Chinese government ignores Vatican warning on bishop ordination

By David Kerr

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The Vatican is considering its response following the illicit ordination of another bishop without Pope Benedict’s approval.

Father Joseph Yue Fusheng, 48, was ordained as bishop of Harbin city on July 6, despite warnings from Rome that he faced automatic excommunication for doing so.

“This episcopal ordination of Harbin will create confusion and divisions among the Catholic community in China,” the Vatican’s Congregation for the Evangelization of Peoples said in a July 3 note issued ahead of the ordination.

“If one wants the Church in China to be Catholic, one must not proceed with episcopal ordinations that do not have the prior approval of the Holy Father,” the congregation said.

In a July 4 response China’s State Administration for Religious Affairs labeled the Vatican’s warning as “extremely outrageous and shocking,” adding that their policy of “self-ordination” would continue.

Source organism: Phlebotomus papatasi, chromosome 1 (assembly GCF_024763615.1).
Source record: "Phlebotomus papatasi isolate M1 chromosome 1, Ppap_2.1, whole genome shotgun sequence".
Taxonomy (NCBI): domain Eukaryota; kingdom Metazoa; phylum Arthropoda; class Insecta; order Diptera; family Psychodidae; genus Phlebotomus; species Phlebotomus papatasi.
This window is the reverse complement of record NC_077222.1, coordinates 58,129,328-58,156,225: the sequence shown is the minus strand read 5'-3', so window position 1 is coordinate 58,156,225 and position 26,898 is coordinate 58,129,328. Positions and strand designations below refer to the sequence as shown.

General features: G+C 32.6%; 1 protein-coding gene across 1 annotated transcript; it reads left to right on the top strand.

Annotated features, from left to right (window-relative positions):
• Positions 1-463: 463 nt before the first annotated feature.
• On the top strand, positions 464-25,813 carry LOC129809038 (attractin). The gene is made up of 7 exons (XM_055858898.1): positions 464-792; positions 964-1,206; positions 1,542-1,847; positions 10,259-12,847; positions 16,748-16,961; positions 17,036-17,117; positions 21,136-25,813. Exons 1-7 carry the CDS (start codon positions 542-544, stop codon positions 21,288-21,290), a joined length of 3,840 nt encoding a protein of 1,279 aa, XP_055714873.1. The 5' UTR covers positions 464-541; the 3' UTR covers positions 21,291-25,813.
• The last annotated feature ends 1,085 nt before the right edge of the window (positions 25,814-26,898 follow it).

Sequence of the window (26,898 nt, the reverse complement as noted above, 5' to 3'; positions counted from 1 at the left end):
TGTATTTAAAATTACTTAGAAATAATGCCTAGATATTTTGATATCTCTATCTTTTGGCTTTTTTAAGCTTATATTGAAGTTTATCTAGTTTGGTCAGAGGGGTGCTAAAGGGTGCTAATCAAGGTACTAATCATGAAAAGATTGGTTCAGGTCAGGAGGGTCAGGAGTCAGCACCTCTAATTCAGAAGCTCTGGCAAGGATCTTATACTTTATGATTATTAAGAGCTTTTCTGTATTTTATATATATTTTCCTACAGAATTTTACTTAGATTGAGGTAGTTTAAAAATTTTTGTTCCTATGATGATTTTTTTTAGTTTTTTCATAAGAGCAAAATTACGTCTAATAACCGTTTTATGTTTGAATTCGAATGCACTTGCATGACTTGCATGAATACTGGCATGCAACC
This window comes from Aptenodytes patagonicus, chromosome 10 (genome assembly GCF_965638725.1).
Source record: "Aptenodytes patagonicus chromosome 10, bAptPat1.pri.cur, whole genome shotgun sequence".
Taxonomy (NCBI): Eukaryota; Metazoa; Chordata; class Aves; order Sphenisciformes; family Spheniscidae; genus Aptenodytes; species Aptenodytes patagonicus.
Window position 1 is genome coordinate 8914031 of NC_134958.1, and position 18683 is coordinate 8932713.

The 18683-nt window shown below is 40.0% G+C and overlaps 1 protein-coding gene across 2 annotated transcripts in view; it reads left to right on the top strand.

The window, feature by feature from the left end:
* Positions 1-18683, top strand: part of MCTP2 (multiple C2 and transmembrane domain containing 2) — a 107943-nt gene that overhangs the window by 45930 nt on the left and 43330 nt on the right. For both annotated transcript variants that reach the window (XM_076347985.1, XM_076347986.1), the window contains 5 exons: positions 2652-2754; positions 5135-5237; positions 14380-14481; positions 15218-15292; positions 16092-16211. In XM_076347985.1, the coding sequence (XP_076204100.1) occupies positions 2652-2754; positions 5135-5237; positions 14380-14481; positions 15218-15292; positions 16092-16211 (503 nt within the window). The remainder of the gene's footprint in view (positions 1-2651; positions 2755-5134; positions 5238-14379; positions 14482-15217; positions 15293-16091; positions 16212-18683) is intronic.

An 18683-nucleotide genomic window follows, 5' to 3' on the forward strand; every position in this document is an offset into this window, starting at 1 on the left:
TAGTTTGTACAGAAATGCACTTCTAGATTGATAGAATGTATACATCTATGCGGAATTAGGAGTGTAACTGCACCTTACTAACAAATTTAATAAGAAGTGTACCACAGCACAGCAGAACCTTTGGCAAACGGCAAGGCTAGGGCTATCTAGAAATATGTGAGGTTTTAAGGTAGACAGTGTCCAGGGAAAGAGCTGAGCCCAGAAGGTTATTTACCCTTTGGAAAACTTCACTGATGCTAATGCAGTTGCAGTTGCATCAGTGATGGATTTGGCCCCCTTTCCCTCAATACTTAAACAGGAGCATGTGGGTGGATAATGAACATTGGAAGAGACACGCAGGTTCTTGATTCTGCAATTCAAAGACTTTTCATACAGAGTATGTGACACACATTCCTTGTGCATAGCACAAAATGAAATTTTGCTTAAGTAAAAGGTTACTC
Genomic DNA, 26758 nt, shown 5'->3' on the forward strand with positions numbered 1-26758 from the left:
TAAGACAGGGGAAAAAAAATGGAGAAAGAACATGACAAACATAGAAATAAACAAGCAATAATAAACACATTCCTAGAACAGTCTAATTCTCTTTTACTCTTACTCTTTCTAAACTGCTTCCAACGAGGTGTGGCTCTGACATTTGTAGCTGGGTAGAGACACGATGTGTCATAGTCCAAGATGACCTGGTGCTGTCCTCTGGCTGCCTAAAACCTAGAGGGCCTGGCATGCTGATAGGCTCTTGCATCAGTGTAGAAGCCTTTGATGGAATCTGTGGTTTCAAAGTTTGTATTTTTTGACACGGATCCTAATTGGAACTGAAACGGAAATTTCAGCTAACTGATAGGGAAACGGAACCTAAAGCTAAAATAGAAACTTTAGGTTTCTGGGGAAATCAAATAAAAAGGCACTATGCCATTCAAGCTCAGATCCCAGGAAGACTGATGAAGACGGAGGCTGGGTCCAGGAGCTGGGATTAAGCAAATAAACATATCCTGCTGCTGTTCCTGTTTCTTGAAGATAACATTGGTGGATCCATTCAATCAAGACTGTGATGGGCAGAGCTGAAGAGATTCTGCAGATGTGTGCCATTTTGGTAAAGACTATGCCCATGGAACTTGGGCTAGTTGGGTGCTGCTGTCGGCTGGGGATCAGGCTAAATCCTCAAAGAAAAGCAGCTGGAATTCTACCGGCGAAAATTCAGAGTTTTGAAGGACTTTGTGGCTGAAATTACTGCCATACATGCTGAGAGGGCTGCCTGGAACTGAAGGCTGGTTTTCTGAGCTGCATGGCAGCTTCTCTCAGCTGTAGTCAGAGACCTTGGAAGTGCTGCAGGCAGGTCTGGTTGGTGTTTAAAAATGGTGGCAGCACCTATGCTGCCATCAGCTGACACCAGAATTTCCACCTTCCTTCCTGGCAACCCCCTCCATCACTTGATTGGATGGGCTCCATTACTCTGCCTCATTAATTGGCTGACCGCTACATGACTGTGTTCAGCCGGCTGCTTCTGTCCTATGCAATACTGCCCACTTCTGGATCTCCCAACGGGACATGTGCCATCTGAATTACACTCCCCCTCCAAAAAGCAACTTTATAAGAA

According to several reports, five Vatican-approved bishops took part in the illicit ordination at the Sacred Heart of Jesus Church in Harbin city, the capital of Heilongjiang province. It was also reported that around 40 priests were present.

Participating clerics were also warned by the Vatican in its July 3 statement that they were “exposing themselves to serious canonical penalties prescribed by the law of the Church.”

China has an estimated eight to twelve million Catholics, with about half of those people worshiping in the government-controlled Chinese Catholic Patriotic Association. Founded in 1957, it does not acknowledge the authority of the Pope.

Father Joseph Yue Fusheng is the vice-chairman of the puppet organization.

In 2007 Pope Benedict XVI wrote an open letter to the Catholic Church in China in which he recognized that it was “understandable that governmental authorities are attentive to the choice of those who will carry out the important role of leading and shepherding the local Catholic communities, given the social implications which – in China as in the rest of the world – this function has in the civil sphere.”

But he also stressed that the appointment of bishops is a religious rather than political matter, and that the right of the Church to make such appointments without state interference is “a constitutive element of the full exercise of the right to religious freedom” as is also recognized in international conventions.

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